A study, published online in the British Medical Journal, finds that sticking to a Mediterranean diet, which includes modest alcohol consumption, helps reduce the risk of developing type 2 diabetes by up to 83 percent, when compared to those who don't closely adhere to the regimen.
The research comes two months after American scientists found that the Mediterranean diet helps type 2 diabetes patients better regulate their metabolism. The Mediterranean diet is rich in olive oil, grains, fruits, nuts, vegetables and fish, and low in meat and dairy products. Alcohol is allowed, (preferably wine), but only if it's a glass or two.
The current study stated that scientific evidence suggests that such a diet has a protective role against cardiovascular disease, but little is known about its role on the risk of developing diabetes in healthy populations. The researchers, who are based at the University of Navarra in Pamplona, Spain, and related medical centers, recruited 13,380 healthy graduates between 1999 and 2007 and followed their dietary habits for four years.
The former students completed a 136-item food-frequency questionnaire designed to quantify their entire diet. The scientists then applied the now-standard Mediterranean diet scale developed in 2003 in order to gauge how closely each participant followed the diet. Simply put, if one eats their vegetables every day, they are assigned a value of one. If they skip fresh produce, they are assigned a zero. Therefore, the closer one adheres to the tenets of the diet, the higher the score, for a possible total of nine points.
For alcohol, a subject is assigned a "one" if they drink between one and three servings of alcohol per day, for men, and half to two drinks for women. If they drink more or less, they were assigned a "zero." Those who scored at the top end of the scale, between seven and nine points, highly followed a Mediterranean diet, the study states. A score between three and six indicates "moderate" adherence with "low" followers falling between zero and two points.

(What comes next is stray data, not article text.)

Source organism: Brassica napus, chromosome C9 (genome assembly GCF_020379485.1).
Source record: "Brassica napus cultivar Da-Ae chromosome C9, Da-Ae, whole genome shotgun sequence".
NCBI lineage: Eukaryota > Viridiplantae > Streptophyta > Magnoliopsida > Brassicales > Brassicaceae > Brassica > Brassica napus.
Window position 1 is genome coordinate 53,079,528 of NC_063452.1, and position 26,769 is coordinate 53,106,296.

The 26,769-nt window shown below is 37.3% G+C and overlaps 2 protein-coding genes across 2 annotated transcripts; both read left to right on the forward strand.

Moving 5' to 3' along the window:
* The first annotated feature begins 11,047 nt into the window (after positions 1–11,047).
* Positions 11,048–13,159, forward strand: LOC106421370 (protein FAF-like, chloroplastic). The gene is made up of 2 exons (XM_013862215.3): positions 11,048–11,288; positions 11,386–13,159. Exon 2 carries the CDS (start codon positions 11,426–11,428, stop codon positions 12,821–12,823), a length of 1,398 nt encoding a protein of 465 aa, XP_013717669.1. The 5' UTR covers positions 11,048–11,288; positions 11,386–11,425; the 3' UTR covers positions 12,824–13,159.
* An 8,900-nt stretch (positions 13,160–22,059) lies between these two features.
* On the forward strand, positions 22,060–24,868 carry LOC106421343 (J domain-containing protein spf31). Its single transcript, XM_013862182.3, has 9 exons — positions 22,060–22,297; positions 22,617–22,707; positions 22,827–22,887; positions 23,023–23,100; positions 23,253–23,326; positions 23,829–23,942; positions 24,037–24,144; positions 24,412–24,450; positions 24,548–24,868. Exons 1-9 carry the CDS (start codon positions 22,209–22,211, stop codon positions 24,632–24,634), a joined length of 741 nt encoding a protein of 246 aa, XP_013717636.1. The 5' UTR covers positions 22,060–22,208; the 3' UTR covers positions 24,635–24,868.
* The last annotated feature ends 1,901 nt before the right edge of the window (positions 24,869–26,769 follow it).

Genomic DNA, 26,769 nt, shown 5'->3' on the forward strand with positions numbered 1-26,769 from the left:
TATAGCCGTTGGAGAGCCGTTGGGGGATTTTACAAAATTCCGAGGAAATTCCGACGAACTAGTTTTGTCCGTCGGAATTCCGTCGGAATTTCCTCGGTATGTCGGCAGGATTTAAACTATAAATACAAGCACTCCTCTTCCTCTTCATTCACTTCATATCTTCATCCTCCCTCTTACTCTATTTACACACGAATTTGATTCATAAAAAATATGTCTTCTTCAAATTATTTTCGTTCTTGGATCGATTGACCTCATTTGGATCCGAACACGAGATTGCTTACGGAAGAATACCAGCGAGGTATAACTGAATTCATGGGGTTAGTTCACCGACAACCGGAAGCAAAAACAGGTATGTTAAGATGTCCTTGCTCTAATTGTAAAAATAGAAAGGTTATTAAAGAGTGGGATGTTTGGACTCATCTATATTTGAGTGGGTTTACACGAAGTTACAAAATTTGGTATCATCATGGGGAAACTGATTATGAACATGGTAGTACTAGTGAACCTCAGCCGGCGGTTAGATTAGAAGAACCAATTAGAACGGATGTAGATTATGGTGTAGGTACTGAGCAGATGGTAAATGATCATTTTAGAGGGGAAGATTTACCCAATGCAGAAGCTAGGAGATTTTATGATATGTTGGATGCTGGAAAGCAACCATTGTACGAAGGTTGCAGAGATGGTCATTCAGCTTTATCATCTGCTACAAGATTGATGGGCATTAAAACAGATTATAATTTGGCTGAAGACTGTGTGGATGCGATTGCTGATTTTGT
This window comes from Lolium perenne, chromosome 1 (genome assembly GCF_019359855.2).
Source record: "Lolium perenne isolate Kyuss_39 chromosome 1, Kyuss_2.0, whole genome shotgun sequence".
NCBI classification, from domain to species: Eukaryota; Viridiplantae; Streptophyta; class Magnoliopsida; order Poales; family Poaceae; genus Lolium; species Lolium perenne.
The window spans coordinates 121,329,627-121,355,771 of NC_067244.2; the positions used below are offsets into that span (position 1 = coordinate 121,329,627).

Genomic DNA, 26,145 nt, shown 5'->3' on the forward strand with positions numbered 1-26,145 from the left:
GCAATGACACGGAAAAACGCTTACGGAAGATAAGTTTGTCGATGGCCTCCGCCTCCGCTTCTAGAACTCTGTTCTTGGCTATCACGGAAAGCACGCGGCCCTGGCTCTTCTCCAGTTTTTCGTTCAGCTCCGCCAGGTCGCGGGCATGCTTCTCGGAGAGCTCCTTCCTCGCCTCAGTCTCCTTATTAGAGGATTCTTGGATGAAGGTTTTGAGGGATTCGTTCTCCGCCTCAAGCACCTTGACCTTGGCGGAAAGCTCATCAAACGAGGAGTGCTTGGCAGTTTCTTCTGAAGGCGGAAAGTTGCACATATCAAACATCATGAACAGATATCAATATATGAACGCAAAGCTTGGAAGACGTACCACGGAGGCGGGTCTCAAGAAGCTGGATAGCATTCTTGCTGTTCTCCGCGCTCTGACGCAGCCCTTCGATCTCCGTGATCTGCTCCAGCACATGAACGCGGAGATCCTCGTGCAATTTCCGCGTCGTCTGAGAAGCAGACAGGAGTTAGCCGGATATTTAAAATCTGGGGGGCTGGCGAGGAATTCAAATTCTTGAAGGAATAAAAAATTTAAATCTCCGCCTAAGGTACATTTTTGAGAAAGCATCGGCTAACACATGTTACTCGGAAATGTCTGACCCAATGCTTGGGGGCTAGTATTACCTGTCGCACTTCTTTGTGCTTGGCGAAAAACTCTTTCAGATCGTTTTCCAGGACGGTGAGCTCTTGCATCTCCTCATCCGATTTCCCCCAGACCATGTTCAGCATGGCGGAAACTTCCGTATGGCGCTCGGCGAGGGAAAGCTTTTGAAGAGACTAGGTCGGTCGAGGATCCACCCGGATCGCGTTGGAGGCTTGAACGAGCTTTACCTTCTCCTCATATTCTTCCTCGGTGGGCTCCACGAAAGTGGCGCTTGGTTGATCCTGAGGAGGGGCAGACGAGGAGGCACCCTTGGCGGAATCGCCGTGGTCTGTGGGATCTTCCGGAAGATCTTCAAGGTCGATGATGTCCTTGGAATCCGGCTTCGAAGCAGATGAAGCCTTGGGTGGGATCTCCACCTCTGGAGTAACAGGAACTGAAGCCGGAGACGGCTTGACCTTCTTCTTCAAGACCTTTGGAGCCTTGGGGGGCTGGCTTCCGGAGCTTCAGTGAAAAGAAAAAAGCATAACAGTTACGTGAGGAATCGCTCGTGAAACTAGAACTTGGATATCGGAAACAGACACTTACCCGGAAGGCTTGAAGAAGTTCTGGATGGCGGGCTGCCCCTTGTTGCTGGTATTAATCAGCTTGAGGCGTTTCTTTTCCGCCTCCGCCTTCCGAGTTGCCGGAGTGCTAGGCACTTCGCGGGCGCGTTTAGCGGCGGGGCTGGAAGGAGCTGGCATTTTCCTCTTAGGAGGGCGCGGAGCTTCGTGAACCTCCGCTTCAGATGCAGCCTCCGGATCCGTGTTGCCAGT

After the scientists added the numbers up and compared the results to the occurrence of type 2 diabetes across the subjects, they found that those who highly followed the Mediterranean diet showed an 83 percent reduction in the risk of developing type 2 diabetes, when compared to the "low" category.
"Moderate" Mediterranean diet followers had a 60 percent lower risk of type 2 diabetes when the same comparison was made.
Lead researcher Miguel Martínez-Gonzalez, of the university's department of preventive medicine and public health believes larger studies across a greater geographical areas are needed to help elucidate the connection between a Mediterranean diet and the risk of type 2 diabetes.
In addition, he added, the alcohol may be a necessary aspect, but it is only one part of the diet. And, being in Spain, the choice of beverage is as important as the amount that is consumed. "Of course the major source of alcohol was wine, especially red wine, but I think that the whole food pattern and the combination of healthy items with their synergies and interactions is more important than any single element," said Martínez-Gonzalez.